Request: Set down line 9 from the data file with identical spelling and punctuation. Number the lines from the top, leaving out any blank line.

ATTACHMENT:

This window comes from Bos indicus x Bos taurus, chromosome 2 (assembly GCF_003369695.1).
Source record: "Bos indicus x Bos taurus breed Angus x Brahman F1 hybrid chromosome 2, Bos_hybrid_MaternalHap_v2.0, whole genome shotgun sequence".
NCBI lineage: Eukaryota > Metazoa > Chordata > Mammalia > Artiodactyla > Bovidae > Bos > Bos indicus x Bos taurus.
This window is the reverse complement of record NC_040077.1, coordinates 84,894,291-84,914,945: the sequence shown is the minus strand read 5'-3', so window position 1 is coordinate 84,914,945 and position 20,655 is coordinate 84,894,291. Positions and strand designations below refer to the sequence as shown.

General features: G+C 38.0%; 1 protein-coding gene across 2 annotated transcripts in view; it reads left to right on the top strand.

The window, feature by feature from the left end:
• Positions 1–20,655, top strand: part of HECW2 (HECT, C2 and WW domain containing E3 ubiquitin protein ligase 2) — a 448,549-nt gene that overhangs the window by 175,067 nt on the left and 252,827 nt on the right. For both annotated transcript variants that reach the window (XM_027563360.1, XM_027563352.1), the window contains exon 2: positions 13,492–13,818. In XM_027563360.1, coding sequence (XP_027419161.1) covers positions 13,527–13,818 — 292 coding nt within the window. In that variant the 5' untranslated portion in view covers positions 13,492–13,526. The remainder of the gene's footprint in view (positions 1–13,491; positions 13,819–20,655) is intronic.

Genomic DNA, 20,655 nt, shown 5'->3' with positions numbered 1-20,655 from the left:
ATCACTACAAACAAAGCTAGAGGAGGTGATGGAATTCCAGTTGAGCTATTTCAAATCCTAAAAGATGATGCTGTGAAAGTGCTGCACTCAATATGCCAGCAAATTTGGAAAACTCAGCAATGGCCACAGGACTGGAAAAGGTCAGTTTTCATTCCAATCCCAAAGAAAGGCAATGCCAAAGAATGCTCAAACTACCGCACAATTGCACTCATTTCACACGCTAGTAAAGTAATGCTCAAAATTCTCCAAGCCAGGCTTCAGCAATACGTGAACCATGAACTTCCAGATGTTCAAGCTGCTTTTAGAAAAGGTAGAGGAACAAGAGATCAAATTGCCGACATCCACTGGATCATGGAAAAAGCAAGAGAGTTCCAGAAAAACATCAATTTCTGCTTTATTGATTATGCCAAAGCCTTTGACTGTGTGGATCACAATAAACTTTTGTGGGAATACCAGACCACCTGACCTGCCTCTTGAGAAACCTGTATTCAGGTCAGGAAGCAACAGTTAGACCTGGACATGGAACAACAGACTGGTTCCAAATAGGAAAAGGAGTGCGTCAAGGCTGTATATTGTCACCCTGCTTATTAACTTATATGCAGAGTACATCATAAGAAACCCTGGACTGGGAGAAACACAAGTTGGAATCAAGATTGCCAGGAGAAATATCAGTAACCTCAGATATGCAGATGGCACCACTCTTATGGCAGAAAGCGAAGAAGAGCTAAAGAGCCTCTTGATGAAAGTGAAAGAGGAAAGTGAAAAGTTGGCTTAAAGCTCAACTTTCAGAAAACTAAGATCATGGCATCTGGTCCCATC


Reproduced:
ATCACTACAAACAAAGCTAGAGGAGGTGATGGAATTCCAGTTGAGCTATTTCAAATCCTAAAAGATGATGCTGTGAAAGTGCTGCACTCAATATGCCAGCAAATTTGGAAAACTCAGCAATGGCCACAGGACTGGAAAAGGTCAGTTTTCATTCCAATCCCAAAGAAAGGCAATGCCAAAGAATGCTCAAACTACCGCACAATTGCACTCATTTCACACGCTAGTAAAGTAATGCTCAAAATTCTCCAAGCCAGGCTTCAGCAATACGTGAACCATGAACTTCCAGATGTTCAAGCTGCTTTTAGAAAAGGTAGAGGAACAAGAGATCAAATTGCCGACATCCACTGGATCATGGAAAAAGCAAGAGAGTTCCAGAAAAACATCAATTTCTGCTTTATTGATTATGCCAAAGCCTTTGACTGTGTGGATCACAATAAACTTTTGTGGGAATACCAGACCACCTGACCTGCCTCTTGAGAAACCTGTATTCAGGTCAGGAAGCAACAGTTAGACCTGGACATGGAACAACAGACTGGTTCCAAATAGGAAAAGGAGTGCGTCAAGGCTGTATATTGTCACCCTGCTTATTAACTTATATGCAGAGTACATCATAAGAAACCCTGGACTGGGAGAAACACAAGTTGGAATCAAGATTGCCAGGAGAAATATCAGTAACCTCAGATATGCAGATGGCACCACTCTTATGGCAGAAAGCGAAGAAGAGCTAAAGAGCCTCTTGATGAAAGTGAAAGAGGAAAGTGAAAAGTTGGCTTAAAGCTCAACTTTCAGAAAACTAAGATCATGGCATCTGGTCCCATC